NAMA has written to Fianna Fail Senator Brian O Domhnaill calling on him to “immediately substantiate or withdraw” serious allegations he made about the agency.The letter was sent by Nama’s head of relationship management Martin Whelan to Senator O Domhnaill, who had raised operational matters at Nama during the Order of Business on Wednesday.Mr O Domhnaill accused Nama of “acting disgracefully and it is time it was fully investigated”. This drew a furious and immediate response from Nama.Mr Whelan said Mr O Domhnaill was “wrong on all points” raised in the chamber and accused him of making “groundless allegations without first checking the facts with Nama”.Mr O Domhnaill had called on Finance Minister Michael Noonan to come into the Seanad and address mounting concerns about the levels of transparency at Nama, and made reference to a previous transparency bill Fianna Fail had tried to bring in, but which had been voted down by Fine Gael and Labour.Mr O Domhnaill said: “Officials are leaving Nama as well as joining it. Two senior officials that were involved in the HSBC violation – in which that bank repeatedly violated anti-money laundering rules and accepted billions of dollars from drug cartels resulting in it having to pay the US government $2bn – are now employed by Nama. “I refer to two senior officials that were previously employed by Nama. One of them was responsible for handing out a very lucrative contract to a high-profile commercial property asset management group. He has now been given a private arrangement with that company and is employed by it.”In his letter, Mr Whelan said: “You are totally incorrect in saying that two senior HSBC officials involved in violations . . . are now employed by Nama. Given the serious nature of the allegations made – including the specific allegations in relation to an unnamed former employee of Nama – it is imperative that you either immediately substantiate these claims or withdraw them.“I would expect that the issues raised will be addressed as a matter of urgency by you.”Yesterday, Mr O Domhnaill told the Sunday Indepdent that he rejected Mr Whelan’s “aggressive” letter and likened it to “an attempted gagging order”.He said he would not only be ignoring his demands, he would be “going on the attack” on Tuesday, when he plans to raise the issue of Nama again in the Seanad. “I have to say I laughed when I first got the letter. As a public representative I have never received such a letter from a State agency. I intend raising this issue again, and demand greater clarity. As it stands, there is no transparency around Nama,” he said.Fianna Fail is set to reintroduce its transparency bill in order to shed greater light on the working operation of Nama in the new year. Mr Noonan was a staunch critic when in opposition, but has softened his stance since taking office.NAMA WARNS O DOMHNAILL TO WITHDRAW CLAIMS OR FACE THE CONSEQUENCES was last modified: December 17th, 2012 by StephenShare this:Click to share on Facebook (Opens in new window)Click to share on Twitter (Opens in new window)Click to share on LinkedIn (Opens in new window)Click to share on Reddit (Opens in new window)Click to share on Pocket (Opens in new window)Click to share on Telegram (Opens in new window)Click to share on WhatsApp (Opens in new window)Click to share on Skype (Opens in new window)Click to print (Opens in new window)Tags:NAMASENATOR BRIAN O DOMHNAILL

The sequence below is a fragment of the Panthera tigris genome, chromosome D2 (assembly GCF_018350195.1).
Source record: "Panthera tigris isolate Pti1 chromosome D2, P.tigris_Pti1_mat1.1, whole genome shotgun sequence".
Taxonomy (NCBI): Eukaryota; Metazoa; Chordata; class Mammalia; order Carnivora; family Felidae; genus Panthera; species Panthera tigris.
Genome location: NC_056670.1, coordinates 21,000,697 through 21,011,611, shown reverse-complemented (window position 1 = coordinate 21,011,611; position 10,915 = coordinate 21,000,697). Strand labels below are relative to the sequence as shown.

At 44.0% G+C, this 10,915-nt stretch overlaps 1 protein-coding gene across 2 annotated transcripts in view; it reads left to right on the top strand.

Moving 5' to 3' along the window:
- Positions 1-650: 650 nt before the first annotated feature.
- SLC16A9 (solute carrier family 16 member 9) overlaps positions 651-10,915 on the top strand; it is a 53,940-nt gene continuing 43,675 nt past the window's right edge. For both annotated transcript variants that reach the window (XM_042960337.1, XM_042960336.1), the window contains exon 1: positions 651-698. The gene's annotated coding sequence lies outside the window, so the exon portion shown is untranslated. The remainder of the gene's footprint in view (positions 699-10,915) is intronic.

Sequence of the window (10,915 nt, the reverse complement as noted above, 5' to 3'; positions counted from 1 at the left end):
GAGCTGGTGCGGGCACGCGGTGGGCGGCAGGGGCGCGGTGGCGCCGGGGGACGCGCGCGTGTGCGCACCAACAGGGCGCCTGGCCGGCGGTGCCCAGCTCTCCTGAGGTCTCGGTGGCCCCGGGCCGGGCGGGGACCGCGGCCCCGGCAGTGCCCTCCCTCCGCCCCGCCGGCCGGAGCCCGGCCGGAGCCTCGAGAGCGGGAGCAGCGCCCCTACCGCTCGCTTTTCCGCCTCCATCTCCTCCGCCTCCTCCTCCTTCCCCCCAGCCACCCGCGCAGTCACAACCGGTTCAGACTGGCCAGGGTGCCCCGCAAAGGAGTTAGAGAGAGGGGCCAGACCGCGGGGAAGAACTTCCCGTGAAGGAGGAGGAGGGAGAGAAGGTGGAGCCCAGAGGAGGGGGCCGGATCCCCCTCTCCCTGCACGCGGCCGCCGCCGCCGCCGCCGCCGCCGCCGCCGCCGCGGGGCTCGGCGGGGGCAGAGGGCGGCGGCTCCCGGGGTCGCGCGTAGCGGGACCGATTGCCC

South Africa’s economy was built on its mineral wealth. Now mining houses are re-investing in the communities that have grown up around their operations. (Image: Brand SA) • Focus on African resources at Mining Indaba • Machel, Blair head to South Africa for Mining Indaba • Working towards sustainable mining • Robots that can save miners’ lives • Johannesburg – from mining camp to big city Sulaiman PhilipMining – and its unparalleled influence on the South African economy – began with the discovery of the Eureka Diamond in 1867. But it was the discovery of a rich seam of gold in 1886 on the Rand that turned the South African economy from largely agricultural to the richest gold mining area in the world within a decade.Fortunes were made and lost on the golden Rand. For the majority of the large pool of labour that travelled to the mining camps that became towns and then cities, however, the mines were just a means to an end. The poorer end of the white labour market saw the riches of the mines as a way to supplement income from farming or to pay tax bills. For African men, labouring on the mines was the fastest way to earn enough to pay lobola and buy a piece of land to farm.Mining is the foundation on which the South African economy was built. Between 1860 and 1910 as a mining-centred economy evolved and old farming and trading traditions died, mining houses used their wealth and political power to create a migrant labour force through the need to pay new taxes or the appropriation of land.Then, in the 1970s Anglo American, through its Urban Foundation, began upgrading education and infrastructure in the townships. And American companies operating in South Africa during apartheid were subject to the Sullivan Code. Devised in 1977, it was a set of principles that compelled American companies to run their South African operations using American human rights and social justice principles.By 1994, as the old political and economic system died, working conditions on the mines for the migrant labour put mining houses in the harsh glare of the resurgent, politically powerful union movement. To the unions, these philanthropic acts were window dressing that did little to change the conditions on mines or alleviate the suffering of communities once operations stopped. Dark villageNaledi Trust is a village of 34 households close to Kroonstad in Free State. Since 2009, the community has been without electricity because it owes Eskom R47 000 – an insignificant amount to the big mining houses, but it might as well be R4-billion as far as the community is concerned.Mohapeloa Komane, the principal of Lovedale Primary School in Naledi, grumbled that lack of electricity made it difficult for her charges to study. “For instance, some homework to do with weather forecasts was difficult to do because they needed to have watched the forecasts on television. But because they had no electricity, they could not get to watch television,” she told the Weekly newspaper.Now, thanks to a world-first project led by Anglo American and its partner, Ballard Power Systems, the lights are on in Naledi. The mining house and the Canadian company are testing a power cell that converts fuel into electricity.Part Anglo corporate social investment (CSI) project and part pilot project, the fuel cells in Naledi use platinum, methanol and hydrogen to generate 15kW of power used for cooking, lighting, televisions and to run the fridges donated by Anglo American Platinum.There are business advantages for Anglo – a cheap, constant power supply not dependent on Eskom – but the Naledi test is also a major programme in the mining house’s CSI unit. If the 12-month test is successful, Anglo will begin to roll out the technology to the 600 000 South African households that Eskom does not reach.For Anglo, if the test phase is successful, the project could lead to the development of a high-tech manufacturing business. A new rural electrification industry means jobs in manufacturing, design and installation maintenance which will support and sustain Anglo mining jobs.But none of this matters to Doko Petrus Mvundle, a 90-year-old resident of Naledi, who simply sees a brighter future for his community: “This electricity will change our lives. I have always hoped that one day the lives of our children and grandchildren will be better than ours.”A 2014 report measuring the performance of listed companies when it came to their spending on CSI found that the mining industry spent the most on CSI programmes. In total, the industry invested R3.9-billion a year on programmes, most of it in communities around their operations. Next Generation’s Reanna Rossouw, a management consultancy, says that companies have started to look at CSI as an investment rather than as a hand-out. “The days of ‘feel good’ programmes are over. Boards want to know how CSI will benefit business.”Tough economic times and the regulatory environment mean companies are looking to measure the effect of their programmes not just in terms of return on investment for shareholders but also in terms of effect on beneficiary communities. Sustainable businessThe mining industry has embraced a new way of doing business. “Organisations have entered a new era of doing business in communities to whom products and services are sold and on whom mining companies depend for future sustainability and profitability. CSI forms an integral part of the sustainable organisation of the future.”Across the group, including its Chairman’s Fund, Anglo American spent R643-million on CSI projects, part of the R50-billion the private sector spends on CSI programmes a year, in 2014. Like other mining houses, the money was invested in projects in education, business development, health, community development, art and culture, and sports development.For Norman Mbazima, the chairman of the fund, the company is investing in the future of the country and the company by helping to build dynamic, enabled communities. By harnessing the company’s strengths and the country’s resources, Anglo American is helping South Africans take control of their lives. “We’re committed to not only being a good corporate citizen but to making a genuine difference in the communities surrounding our operations, and in South African society as a whole. In all our efforts as a company, we work towards delivering sustainable value that makes a real difference now and for the future.”We commit ourselves to building a humane, equitable and caring global society, cognisant of the need for human dignity for all.The South African government enacted legislation after 1994 requiring CSI-linked support for socio-economic development. Legislation like 2002’s Mineral and Petroleum Resources Development Act changed the environment in which mines operate. It vested ownership of the nation’s mineral wealth in the state an introduced obligations for mining companies that sought prospecting rights or mining licences.After the 2002 World Summit on Sustainable Development in Johannesburg, a framework was developed to strengthen the partnership between the government and the private sector. The JPOI (Johannesburg Plan of Implementation) called on industry to contribute towards sustainable development. For mining houses this meant that sustainable development influenced all aspects of their operations, from prospecting to post-closure.After 2002, the International Council on Mining and Metals’ stated objective became a “need to contribute first and foremost towards improvement of the quality of life of the communities in which [mines] operate”.